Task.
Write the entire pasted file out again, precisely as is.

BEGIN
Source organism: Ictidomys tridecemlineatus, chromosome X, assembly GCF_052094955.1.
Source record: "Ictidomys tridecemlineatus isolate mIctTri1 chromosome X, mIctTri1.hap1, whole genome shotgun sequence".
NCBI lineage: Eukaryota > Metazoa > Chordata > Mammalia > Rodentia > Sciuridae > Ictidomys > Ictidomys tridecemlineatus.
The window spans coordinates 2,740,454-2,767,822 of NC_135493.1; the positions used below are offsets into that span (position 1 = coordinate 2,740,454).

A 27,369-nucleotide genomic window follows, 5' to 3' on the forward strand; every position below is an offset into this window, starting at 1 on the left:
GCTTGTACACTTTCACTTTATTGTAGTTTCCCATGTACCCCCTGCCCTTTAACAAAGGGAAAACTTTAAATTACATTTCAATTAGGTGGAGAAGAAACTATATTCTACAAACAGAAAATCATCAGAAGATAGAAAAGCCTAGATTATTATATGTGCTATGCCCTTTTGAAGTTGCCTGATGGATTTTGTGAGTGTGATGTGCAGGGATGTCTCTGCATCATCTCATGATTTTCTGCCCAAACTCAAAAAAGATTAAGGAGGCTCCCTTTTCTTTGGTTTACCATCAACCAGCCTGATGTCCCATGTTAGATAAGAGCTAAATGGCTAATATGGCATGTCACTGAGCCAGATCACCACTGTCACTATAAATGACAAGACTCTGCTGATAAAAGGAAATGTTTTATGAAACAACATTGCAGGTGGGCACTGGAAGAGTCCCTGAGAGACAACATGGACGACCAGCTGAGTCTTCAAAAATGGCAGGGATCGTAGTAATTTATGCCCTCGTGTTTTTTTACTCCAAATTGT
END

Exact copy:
Source organism: Ictidomys tridecemlineatus, chromosome X, assembly GCF_052094955.1.
Source record: "Ictidomys tridecemlineatus isolate mIctTri1 chromosome X, mIctTri1.hap1, whole genome shotgun sequence".
NCBI lineage: Eukaryota > Metazoa > Chordata > Mammalia > Rodentia > Sciuridae > Ictidomys > Ictidomys tridecemlineatus.
The window spans coordinates 2,740,454-2,767,822 of NC_135493.1; the positions used below are offsets into that span (position 1 = coordinate 2,740,454).

A 27,369-nucleotide genomic window follows, 5' to 3' on the forward strand; every position below is an offset into this window, starting at 1 on the left:
GCTTGTACACTTTCACTTTATTGTAGTTTCCCATGTACCCCCTGCCCTTTAACAAAGGGAAAACTTTAAATTACATTTCAATTAGGTGGAGAAGAAACTATATTCTACAAACAGAAAATCATCAGAAGATAGAAAAGCCTAGATTATTATATGTGCTATGCCCTTTTGAAGTTGCCTGATGGATTTTGTGAGTGTGATGTGCAGGGATGTCTCTGCATCATCTCATGATTTTCTGCCCAAACTCAAAAAAGATTAAGGAGGCTCCCTTTTCTTTGGTTTACCATCAACCAGCCTGATGTCCCATGTTAGATAAGAGCTAAATGGCTAATATGGCATGTCACTGAGCCAGATCACCACTGTCACTATAAATGACAAGACTCTGCTGATAAAAGGAAATGTTTTATGAAACAACATTGCAGGTGGGCACTGGAAGAGTCCCTGAGAGACAACATGGACGACCAGCTGAGTCTTCAAAAATGGCAGGGATCGTAGTAATTTATGCCCTCGTGTTTTTTTACTCCAAATTGT